Kinesin-5 Mediated Chromosome Congression in Insect Spindles
The microtubule motor protein kinesin-5 is well known to establish the bipolar spindle by outward sliding of antiparallel interpolar microtubules. In yeast, kinesin-5 also facilitates chromosome alignment “congression” at the spindle equator by preferentially depolymerizing long kinetochore microtubules (kMTs). The motor protein kinesin-8 has also been linked to chromosome congression. Therefore, we sought to determine whether kinesin-5 or kinesin-8 facilitates chromosome congression in insect spindles.
RNAi of the kinesin-5 Klp61F and kinesin-8 Klp67A were performed separately in Drosophila melanogaster S2 cells to test for inhibited chromosome congression. Klp61F RNAi, Klp67A RNAi, and control metaphase mitotic spindles expressing fluorescent tubulin and fluorescent Cid were imaged, and their fluorescence distributions were compared.
RNAi of Klp61F with a weak Klp61F knockdown resulted in longer kMTs and less congressed kinetochores compared to control over a range of conditions, consistent with kinesin-5 length-dependent depolymerase activity. RNAi of the kinesin-8 Klp67A revealed that kMTs relative to the spindle lengths were not longer compared to control, but rather that the spindles were longer, indicating that Klp67A acts preferentially as a length-dependent depolymerase on interpolar microtubules without significantly affecting kMT length and chromosome congression.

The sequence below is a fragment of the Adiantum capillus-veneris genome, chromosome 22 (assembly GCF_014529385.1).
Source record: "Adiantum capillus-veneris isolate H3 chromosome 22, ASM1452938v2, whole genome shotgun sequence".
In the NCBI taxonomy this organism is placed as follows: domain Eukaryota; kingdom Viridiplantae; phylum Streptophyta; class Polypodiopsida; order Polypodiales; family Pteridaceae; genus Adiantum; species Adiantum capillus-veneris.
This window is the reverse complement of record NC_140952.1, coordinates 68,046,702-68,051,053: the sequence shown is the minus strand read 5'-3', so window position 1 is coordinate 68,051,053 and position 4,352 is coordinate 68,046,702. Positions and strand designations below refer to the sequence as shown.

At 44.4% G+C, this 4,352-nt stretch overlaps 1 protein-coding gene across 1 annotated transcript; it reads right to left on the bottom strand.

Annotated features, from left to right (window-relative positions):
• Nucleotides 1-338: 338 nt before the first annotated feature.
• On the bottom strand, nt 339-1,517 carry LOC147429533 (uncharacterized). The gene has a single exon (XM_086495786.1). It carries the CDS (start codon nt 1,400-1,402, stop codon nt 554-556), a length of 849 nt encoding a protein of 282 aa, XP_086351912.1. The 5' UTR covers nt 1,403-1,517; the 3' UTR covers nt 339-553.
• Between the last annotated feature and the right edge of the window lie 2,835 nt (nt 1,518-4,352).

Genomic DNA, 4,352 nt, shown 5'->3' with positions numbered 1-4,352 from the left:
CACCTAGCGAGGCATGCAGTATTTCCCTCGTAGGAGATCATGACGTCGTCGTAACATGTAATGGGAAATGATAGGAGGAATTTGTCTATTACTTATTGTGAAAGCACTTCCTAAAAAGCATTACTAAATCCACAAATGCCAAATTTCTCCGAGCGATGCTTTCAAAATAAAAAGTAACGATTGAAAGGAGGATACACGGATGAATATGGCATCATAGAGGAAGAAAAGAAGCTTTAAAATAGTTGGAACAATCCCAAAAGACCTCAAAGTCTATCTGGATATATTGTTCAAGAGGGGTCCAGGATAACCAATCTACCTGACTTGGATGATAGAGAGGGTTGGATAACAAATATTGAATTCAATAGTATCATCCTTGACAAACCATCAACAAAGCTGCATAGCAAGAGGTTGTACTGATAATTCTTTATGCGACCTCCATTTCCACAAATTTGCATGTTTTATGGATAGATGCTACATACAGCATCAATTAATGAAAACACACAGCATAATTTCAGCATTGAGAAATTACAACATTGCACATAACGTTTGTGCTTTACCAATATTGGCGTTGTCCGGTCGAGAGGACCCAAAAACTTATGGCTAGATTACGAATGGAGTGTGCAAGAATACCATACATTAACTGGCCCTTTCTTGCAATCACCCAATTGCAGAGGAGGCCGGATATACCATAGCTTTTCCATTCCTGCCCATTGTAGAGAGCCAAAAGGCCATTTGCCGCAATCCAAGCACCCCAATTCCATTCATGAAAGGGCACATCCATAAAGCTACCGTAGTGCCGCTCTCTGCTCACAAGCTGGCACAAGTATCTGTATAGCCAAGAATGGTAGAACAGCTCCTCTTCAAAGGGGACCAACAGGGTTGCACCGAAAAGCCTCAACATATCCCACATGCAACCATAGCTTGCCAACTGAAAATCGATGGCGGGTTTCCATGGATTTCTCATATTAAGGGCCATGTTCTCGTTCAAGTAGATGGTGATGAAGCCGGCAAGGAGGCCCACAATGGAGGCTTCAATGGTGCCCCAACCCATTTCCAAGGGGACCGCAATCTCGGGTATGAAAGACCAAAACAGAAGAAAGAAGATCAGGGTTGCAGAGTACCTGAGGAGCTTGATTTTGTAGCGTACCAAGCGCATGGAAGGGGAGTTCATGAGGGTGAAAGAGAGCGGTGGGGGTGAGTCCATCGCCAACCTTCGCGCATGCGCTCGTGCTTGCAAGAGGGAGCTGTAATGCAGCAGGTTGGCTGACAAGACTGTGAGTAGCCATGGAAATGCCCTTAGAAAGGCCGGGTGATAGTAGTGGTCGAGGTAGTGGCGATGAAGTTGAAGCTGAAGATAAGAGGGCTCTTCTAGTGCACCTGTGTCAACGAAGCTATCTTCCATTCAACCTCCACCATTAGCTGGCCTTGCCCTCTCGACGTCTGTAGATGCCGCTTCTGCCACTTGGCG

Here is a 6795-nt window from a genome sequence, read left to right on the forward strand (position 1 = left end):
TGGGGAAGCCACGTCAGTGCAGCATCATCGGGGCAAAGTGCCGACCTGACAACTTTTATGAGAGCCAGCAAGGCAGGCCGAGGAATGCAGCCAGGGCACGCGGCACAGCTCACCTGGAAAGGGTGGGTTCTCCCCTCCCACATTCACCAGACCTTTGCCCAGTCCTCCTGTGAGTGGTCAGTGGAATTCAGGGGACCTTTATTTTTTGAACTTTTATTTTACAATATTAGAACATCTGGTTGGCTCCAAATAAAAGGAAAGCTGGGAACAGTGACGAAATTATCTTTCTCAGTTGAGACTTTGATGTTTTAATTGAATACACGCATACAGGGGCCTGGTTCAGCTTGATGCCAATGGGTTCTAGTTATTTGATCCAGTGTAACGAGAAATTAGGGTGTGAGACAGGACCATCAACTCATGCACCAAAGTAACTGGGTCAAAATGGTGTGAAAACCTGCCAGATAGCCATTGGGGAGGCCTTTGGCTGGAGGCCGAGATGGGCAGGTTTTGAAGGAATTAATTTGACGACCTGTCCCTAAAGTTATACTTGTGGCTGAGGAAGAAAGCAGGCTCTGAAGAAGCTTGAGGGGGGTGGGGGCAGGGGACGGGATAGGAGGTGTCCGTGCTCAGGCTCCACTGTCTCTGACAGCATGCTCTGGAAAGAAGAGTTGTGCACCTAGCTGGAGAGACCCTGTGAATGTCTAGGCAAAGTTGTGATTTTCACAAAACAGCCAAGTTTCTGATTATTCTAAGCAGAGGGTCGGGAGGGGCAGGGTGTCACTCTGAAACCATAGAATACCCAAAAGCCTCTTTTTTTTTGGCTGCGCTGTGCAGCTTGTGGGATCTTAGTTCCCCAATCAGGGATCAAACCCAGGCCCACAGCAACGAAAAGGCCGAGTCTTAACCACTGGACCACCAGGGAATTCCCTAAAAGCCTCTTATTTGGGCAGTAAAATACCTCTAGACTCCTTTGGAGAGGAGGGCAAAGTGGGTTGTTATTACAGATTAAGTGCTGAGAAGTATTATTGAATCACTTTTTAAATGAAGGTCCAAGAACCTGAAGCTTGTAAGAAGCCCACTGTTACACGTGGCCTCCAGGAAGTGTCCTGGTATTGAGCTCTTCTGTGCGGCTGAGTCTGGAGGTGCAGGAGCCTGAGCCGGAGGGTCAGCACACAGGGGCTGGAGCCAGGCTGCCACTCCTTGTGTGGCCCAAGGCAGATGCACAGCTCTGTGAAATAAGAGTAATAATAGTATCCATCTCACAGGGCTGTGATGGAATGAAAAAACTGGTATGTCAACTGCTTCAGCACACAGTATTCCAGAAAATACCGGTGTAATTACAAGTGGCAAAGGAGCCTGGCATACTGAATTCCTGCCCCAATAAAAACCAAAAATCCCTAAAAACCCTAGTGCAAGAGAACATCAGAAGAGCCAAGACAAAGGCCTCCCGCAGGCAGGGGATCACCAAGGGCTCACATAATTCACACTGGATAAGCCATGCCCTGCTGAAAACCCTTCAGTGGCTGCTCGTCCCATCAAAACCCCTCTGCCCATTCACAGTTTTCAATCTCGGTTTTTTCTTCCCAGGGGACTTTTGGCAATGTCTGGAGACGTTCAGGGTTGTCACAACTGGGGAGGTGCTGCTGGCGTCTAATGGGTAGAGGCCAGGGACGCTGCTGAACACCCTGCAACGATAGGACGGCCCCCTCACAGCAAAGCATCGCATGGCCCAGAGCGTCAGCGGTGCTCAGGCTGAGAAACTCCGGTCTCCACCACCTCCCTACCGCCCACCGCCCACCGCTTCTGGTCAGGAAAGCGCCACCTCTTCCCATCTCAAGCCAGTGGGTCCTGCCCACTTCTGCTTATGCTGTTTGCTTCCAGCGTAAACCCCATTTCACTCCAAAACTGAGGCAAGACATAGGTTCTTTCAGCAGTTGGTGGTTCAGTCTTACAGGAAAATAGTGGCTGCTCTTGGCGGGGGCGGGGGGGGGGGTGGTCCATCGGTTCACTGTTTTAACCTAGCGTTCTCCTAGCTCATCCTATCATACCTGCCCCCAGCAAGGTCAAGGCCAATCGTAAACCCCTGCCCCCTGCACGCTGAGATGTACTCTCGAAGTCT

This study demonstrates that in addition to establishing the bipolar spindle, kinesin-5 regulates kMT length to facilitate chromosome congression in insect spindles. It expands on previous yeast studies, and it expands the role of kinesin-5 to include kMT assembly regulation in eukaryotic mitosis.
KeywordsKinesin-5 Microtubules Mitosis
Double stranded RNA
Nuclear envelope breakdown
Polar ejection force
We thank Professor Lawrence Goldstein for providing us with rat-anti-Klp61F antibody. Research reported in this publication was supported by the National Institute of General Medical Sciences of the National Institutes of Health under Award No. R01GM071522 and R01GM076177 to D.J.O. and Award RO1GM044757 to T.S.H. E.T. was a recipient of a University of Minnesota Interdisciplinary Doctoral Fellowship through the Institute for Advanced Study.
E.T. conducted RNAi experiments, collected images, wrote analysis algorithms, ran statistical tests, analyzed and interpreted results, prepared figures, and wrote paper. E.T. and Y.H. designed primers, prepared dsRNA, and ran Western Blot. Y.H. contributed to intellectual ideas. T.H. and D.O., co-principal investigators, oversaw the project and contributed to intellectual ideas.
Conflicts of interest
Emily Tubman, Yungui He, Thomas S. Hays, and David J. Odde declare that they have no conflicts of interest.
No human studies were carried out by the authors for this article. No animal studies were carried out by the authors for this article.
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